Claims (10)

Having thus described my invention, I claim:
1. A unitary golf club weight which is self-contained so that it does not require assembly or disassembly of component parts for use comprising a pair of substantially identical clamp jaws made from high specific gravity metal, each of said clamp jaws being formed as a generally hemispherical sector and having a generally planar surface with a shaft-receiving groove extending axially completely from the top to the bottom thereof and having an arcuate contour for engaging a golf club shaft which may be either straight or tapered, an elastomeric material coating at least said planar surface of each of said jaws and including the entire length of said grooves, and flexible clamp means connected to and extending around the girth of said jaws for holding said jaws together along adjacent side edges of said jaws and engaged with a golf club shaft along any part of the lenght thereof with said generally planar surfaces and aid grooves confronting one another, said clamp means comprising a cinch strap extending around said jaws substantially centrally between the tops and bottoms thereof by which the opposite side edges of said jaws maybe brought toward one another with said grooves engaging said golf club shaft, said adjacent edges of said jaws being so contoured that said jaws may move with respect to one another as said cinch strap is drawn tight so that said jaws are drawn into clamping engagement with said shaft along the entire length of said grooves.
2. The device of claim 1 wherein said strap includes a cinch ring and a hook and looped pile fabric fastener.
3. The device of claim 1 wherein said clamp means further comprises a band of spring steel extending around the outer surfaces of said jaws and constructed to hold said opposite edges of said jaws spread apart to form a slot between said jaws opening to said grooves.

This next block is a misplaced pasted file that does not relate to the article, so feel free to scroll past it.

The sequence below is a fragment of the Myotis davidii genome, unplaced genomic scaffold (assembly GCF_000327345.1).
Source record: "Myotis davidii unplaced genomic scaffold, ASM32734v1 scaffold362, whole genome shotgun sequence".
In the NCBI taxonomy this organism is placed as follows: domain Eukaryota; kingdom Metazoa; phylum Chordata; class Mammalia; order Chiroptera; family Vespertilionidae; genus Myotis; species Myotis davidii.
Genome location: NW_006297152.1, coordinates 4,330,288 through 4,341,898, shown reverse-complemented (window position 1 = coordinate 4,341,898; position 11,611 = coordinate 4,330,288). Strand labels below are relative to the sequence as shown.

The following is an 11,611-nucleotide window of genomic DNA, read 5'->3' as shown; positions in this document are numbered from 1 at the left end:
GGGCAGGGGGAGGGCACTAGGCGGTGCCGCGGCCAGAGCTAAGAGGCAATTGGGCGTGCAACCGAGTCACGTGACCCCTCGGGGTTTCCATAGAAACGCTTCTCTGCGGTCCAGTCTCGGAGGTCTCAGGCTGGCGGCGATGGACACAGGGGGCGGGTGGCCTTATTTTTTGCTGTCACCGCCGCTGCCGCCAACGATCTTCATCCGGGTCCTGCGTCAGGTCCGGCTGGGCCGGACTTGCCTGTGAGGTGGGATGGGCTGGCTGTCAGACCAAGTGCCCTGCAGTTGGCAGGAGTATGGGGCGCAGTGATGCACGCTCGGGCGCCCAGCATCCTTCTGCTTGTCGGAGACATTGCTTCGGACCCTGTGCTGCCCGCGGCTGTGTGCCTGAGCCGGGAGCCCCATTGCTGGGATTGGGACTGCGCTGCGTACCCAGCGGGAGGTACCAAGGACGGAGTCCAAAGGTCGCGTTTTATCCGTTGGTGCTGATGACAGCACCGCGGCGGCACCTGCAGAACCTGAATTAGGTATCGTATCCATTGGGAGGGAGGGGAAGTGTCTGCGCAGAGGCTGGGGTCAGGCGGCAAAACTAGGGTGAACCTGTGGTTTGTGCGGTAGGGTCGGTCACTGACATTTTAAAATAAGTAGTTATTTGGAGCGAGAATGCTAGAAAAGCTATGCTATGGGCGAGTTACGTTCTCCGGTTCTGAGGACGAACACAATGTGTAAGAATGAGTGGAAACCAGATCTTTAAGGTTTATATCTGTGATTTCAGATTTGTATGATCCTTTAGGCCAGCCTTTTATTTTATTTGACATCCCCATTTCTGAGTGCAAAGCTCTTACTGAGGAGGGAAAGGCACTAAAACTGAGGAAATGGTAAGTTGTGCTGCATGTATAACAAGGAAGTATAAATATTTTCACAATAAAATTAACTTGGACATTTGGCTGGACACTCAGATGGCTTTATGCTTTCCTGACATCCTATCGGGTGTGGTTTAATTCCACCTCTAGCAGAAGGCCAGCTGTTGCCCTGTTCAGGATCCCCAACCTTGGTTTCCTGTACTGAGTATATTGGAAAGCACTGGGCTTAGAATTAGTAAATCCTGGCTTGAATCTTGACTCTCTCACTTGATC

4. The device of claim 3 wherein said strap includes a cinch ring and a hook and looped pile fabric fastener.
5. The device of claim 3 wherein said jaws and said spring steel band are completely covered by said elastomeric material and said cinch strap is adhesively secured to said elastomeric material.
6. The device of claim 5 wherein the outer surface of each of said clamp jaws has a centrally located, peripherally extending recess for receiving portions of said cinch strap intermediate its ends.
7. The device of claim 6 wherein said strap includes a cinch ring and a hook and looped pile fabric fastener.
8. The device of claim 1 wherein each of said clamp jaws is completely enclosed within said elastomeric material and said cinch strap is adhesively secured to said elastomeric material.
9. The device of claim 8 wherein the outer surface of each of said clamp jaws has a centrally located, peripherally extending recess for receiving portions of said cinch strap intermediate its ends.
10. The device of claim 9 wherein said strap includes a cinch ring and a hook and looped pile fabric fastener.
US06/675,141 1983-03-01 1984-11-27 Golf club weighting device Expired - Fee Related US4588191A (en)

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Cited By (51)

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US4752070A (en) * 1983-02-09 1988-06-21 Hansen George B Teaching aid device for racket sports
US4822053A (en) * 1985-06-14 1989-04-18 Flaherty Eleanor L Game barrier device
US4971318A (en) * 1988-07-14 1990-11-20 Tracy James W Exercise equipment with detachable barbell weight
US5184825A (en) * 1991-11-19 1993-02-09 Ruth Terry W Golf club practice apparatus
US5300002A (en) * 1992-06-18 1994-04-05 Freye Allen E Upper and lower body frictional resistant-type exercising device
US5460378A (en) * 1994-12-16 1995-10-24 Getts; Wayne A. Golf club counterweight
US5484156A (en) * 1994-02-09 1996-01-16 Giguere; Michael B. Golf club practice swing weight
US5749814A (en) * 1996-12-16 1998-05-12 Fitness Quest, Inc. Structure of matching weights for a health exercise machine
US5769734A (en) * 1996-12-13 1998-06-23 Qualey, Sr.; Royal Ellis Golf swing training device
US5776006A (en) * 1996-08-01 1998-07-07 Gruber; Isaac Golf practice enhancer
US5860196A (en) * 1997-08-26 1999-01-19 Murray, Jr.; John H. Grommet stress reducer
US5993325A (en) * 1997-10-14 1999-11-30 Heyer; Mike W. Flexible swing weight
US6083116A (en) * 1998-05-13 2000-07-04 D.B. Consolidated Enterprises, Inc. Golf club weight training system
AU725409B2 (en) * 1999-05-11 2000-10-12 Gordon Douglas Haig Withnall A weighted fixture for a golf club
US20020128085A1 (en) * 1997-11-26 2002-09-12 Charles Kallassy Swing weight
US20030027656A1 (en) * 2001-07-31 2003-02-06 Toshinobu Katsuya Sports swing training device
US20030125123A1 (en) * 2001-03-05 2003-07-03 Liberatore Raymond A. Weight holder for attachment to golf club head